I don't hesitate to bring home leftover food. If I would order a bottle of wine, I would have the remains corked and bring it home. thanks to the relatively new Maryland law that permits one to do so. FoiGras

                                                                                                                  1. re: FoiGras

                                                                                                                    We also repurpose with steak, steamed veggies ,etc

                                                                                                                    1. re: FoiGras

                                                                                                                      Huh - wonder if VA has a new law like that? While I've never needed to take home leftover wine ;-) , I'm still under the impression that VA still has a "no open containers of alcohol in a vehicle" thing going on. Will have to look into that "just in case".

                                                                                                                      1. re: Bacardi1

                                                                                                                        Bacardi, Even if your state has a no open container law, you may not be allowed to take the leftover wine. Most restaurant liqour licenses are for the sale of liqour to be consumed on the premisies. If the restaurant allows you to take alcohol they have served off premisies they could lose their license.

                                                                                                                        1. re: bagelman01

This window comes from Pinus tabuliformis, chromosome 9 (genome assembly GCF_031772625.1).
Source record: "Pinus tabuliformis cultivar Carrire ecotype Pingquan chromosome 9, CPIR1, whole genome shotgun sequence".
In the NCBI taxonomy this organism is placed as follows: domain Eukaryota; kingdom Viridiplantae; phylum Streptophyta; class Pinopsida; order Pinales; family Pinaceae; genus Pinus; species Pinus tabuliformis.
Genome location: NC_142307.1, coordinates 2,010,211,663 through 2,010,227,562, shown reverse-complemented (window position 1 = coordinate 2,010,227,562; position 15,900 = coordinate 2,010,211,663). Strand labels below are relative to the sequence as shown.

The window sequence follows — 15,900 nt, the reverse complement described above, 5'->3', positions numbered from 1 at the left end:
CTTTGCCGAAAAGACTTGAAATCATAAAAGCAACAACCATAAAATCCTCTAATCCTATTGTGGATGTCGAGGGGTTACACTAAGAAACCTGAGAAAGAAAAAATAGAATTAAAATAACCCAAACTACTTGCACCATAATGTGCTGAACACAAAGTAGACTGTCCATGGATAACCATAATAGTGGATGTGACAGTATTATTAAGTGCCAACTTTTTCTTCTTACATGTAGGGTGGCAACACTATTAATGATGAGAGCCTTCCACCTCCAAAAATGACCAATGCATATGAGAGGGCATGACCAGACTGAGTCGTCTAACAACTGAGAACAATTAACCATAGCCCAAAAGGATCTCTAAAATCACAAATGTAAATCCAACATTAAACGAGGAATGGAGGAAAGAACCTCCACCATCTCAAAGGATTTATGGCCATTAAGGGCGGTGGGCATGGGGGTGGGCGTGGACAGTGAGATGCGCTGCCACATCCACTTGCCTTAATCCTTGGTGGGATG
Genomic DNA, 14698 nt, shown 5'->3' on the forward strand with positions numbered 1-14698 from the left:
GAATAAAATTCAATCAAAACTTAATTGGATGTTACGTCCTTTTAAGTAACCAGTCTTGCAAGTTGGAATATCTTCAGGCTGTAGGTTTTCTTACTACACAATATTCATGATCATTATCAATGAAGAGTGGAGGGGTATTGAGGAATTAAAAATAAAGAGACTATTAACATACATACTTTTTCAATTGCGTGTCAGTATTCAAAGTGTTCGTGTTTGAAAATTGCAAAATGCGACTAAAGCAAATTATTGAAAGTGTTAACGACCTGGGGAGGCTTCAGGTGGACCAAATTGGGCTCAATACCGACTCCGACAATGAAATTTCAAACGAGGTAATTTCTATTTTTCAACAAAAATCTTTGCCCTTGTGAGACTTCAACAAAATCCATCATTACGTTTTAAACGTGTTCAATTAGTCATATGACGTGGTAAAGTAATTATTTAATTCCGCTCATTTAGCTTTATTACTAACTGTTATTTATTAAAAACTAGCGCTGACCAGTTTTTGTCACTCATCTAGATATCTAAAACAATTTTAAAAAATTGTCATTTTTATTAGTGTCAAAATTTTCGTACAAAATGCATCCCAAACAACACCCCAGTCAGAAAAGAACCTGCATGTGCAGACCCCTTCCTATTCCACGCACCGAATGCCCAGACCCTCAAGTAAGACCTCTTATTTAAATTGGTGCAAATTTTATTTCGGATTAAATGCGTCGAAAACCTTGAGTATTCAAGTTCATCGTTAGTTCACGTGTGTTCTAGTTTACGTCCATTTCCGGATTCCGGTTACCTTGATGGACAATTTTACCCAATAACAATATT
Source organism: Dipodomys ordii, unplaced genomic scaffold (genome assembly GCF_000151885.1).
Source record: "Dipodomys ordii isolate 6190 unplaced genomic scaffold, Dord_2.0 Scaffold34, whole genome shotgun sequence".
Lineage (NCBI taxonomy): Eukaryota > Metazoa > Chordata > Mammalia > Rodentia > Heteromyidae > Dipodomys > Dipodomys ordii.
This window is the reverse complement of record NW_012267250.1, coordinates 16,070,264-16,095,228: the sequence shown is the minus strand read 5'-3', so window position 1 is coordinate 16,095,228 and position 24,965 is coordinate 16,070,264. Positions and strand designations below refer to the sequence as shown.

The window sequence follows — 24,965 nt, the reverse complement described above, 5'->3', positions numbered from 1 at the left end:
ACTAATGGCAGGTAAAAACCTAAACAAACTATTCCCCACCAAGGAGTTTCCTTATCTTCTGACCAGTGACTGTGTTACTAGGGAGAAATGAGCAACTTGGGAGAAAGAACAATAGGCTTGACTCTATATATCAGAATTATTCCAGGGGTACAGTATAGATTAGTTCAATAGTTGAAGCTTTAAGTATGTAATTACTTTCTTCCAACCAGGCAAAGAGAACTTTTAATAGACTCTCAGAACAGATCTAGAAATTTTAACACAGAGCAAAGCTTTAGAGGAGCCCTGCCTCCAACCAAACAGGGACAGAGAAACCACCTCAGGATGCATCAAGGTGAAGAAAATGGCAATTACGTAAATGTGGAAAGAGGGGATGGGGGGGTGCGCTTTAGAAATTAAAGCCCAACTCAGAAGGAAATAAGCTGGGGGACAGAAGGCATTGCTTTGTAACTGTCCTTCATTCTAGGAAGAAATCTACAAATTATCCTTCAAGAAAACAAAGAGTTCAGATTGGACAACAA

Depends on the state. In NY, the changed the law to allow diners to take home left over wine as long as it was sealed. Created a new industry in sealable bags with logos and glue strips. The idea was its better to allow people to take their wine home instead of making people feel like they should finish the bottle since it was paid for before getting in their cars and driving home.

                                                                                                                          1. re: Bkeats

                                                                                                                            Same in MA. Sealed bags, supposed to be placed in the trunk of the car until you get home.

                                                                                                                            1. re: Bkeats

                                                                                                                              That's why my post began "even if YOUR state..." All liqour laws are state specific. This was a bone thrown to the states when prohibition was repealed.

                                                                                                                            2. re: bagelman01

                                                                                                                              I don't understand your post. "if your state has a no open container law, you may not be allowed to take the leftover wine".